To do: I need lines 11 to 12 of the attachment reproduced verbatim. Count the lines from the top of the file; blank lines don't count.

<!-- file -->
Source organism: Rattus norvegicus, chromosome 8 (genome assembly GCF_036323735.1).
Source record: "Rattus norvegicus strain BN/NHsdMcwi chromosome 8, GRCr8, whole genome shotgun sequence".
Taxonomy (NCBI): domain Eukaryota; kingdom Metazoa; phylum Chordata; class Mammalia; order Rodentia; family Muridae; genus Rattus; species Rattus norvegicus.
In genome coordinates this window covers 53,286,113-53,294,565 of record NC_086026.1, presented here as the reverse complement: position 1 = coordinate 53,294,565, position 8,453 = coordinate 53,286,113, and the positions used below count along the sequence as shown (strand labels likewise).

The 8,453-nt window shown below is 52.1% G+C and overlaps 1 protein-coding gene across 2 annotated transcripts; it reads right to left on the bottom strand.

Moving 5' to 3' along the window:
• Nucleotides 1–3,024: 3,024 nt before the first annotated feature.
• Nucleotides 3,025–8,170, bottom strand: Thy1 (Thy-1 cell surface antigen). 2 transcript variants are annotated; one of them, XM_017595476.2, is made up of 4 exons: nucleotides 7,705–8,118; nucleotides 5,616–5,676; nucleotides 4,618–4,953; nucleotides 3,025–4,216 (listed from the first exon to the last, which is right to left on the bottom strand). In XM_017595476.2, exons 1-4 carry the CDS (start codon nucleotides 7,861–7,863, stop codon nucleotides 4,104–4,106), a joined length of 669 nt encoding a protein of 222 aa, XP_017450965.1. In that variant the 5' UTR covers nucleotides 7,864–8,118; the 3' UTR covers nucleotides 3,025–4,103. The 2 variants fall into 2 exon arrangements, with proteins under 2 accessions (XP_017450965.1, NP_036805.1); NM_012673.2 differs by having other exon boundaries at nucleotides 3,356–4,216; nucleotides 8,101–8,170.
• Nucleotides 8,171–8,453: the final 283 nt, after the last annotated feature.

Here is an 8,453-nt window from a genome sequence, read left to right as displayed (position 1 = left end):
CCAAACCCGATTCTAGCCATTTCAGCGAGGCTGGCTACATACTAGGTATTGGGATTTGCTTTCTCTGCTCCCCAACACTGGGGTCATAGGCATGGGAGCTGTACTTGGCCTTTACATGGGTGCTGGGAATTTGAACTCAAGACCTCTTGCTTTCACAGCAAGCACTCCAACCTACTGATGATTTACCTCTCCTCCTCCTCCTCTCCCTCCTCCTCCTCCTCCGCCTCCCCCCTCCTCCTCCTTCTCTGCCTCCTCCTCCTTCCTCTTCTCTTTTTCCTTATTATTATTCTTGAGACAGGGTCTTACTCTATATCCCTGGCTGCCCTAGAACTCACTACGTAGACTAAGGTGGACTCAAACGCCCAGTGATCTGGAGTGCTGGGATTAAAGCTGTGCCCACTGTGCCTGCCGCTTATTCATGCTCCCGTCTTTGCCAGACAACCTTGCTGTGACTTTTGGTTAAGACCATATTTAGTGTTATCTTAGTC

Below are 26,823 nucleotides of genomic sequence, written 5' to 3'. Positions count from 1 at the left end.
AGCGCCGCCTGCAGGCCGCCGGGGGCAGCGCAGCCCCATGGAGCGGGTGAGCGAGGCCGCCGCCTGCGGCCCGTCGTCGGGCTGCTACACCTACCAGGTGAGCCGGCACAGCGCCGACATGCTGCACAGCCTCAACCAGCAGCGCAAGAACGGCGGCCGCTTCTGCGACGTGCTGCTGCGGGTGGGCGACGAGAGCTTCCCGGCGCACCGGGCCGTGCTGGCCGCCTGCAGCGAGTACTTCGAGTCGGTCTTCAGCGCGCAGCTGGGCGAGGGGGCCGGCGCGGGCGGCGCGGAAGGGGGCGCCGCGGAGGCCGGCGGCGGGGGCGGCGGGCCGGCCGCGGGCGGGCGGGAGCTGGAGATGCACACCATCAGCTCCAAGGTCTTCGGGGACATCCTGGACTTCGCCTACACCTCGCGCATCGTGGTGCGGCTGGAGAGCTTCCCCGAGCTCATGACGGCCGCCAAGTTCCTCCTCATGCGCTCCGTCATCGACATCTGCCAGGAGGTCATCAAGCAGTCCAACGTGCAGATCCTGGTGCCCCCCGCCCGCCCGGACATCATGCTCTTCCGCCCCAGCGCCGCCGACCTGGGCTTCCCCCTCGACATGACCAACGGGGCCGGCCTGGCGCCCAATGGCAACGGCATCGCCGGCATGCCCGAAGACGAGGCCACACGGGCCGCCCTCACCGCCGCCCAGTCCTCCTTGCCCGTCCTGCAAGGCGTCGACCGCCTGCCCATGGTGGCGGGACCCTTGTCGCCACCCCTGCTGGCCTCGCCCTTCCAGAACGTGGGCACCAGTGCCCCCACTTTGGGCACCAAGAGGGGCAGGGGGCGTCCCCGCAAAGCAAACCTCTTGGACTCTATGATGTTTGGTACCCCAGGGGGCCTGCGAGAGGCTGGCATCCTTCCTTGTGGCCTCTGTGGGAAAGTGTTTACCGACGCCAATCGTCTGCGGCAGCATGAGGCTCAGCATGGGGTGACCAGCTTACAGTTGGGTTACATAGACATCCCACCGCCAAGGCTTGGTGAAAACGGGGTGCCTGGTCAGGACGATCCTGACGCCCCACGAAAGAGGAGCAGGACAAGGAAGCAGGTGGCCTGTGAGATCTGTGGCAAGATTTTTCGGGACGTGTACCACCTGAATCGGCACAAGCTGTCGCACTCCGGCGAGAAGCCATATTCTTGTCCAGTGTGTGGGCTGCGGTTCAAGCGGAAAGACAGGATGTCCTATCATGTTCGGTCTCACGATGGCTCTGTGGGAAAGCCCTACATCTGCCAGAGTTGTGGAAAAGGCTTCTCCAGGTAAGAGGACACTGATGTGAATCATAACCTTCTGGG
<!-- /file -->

CCAAACCCGATTCTAGCCATTTCAGCGAGGCTGGCTACATACTAGGTATTGGGATTTGCTTTCTCTGCTCCCCAACACTGGGGTCATAGGCATGGGAGCTGTACTTGGCCTTTACATGGGTGCTGGGAATTTGAACTCAAGACCTCTTGCTTTCACAGCAAGCACTCCAACCTACTGATGATTTACCTCTCCTCCTCCTCCTCTCCCTCCTCCTCCTCCTCCGCCTCCCCCCTCCTCCTCCTTCTCTGCCTCCTCCTCCTTCCTCTTCTCTTTTTCCTTATTATTATTCTTGAGACAGGGTCTTACTCTATATCCCTGGCTGCCCTAGAACTCACTACGTAGACTAAGGTGGACTCAAACGCCCAGTGATCTGGAGTGCTGGGATTAAAGCTGTGCCCACTGTGCCTGCCGCTTATTCATGCTCCCGTCTTTGCCAGACAACCTTGCTGTGACTTTTGGTTAAGACCATATTTAGTGTTATCTTAGTC

Below are 26,823 nucleotides of genomic sequence, written 5' to 3'. Positions count from 1 at the left end.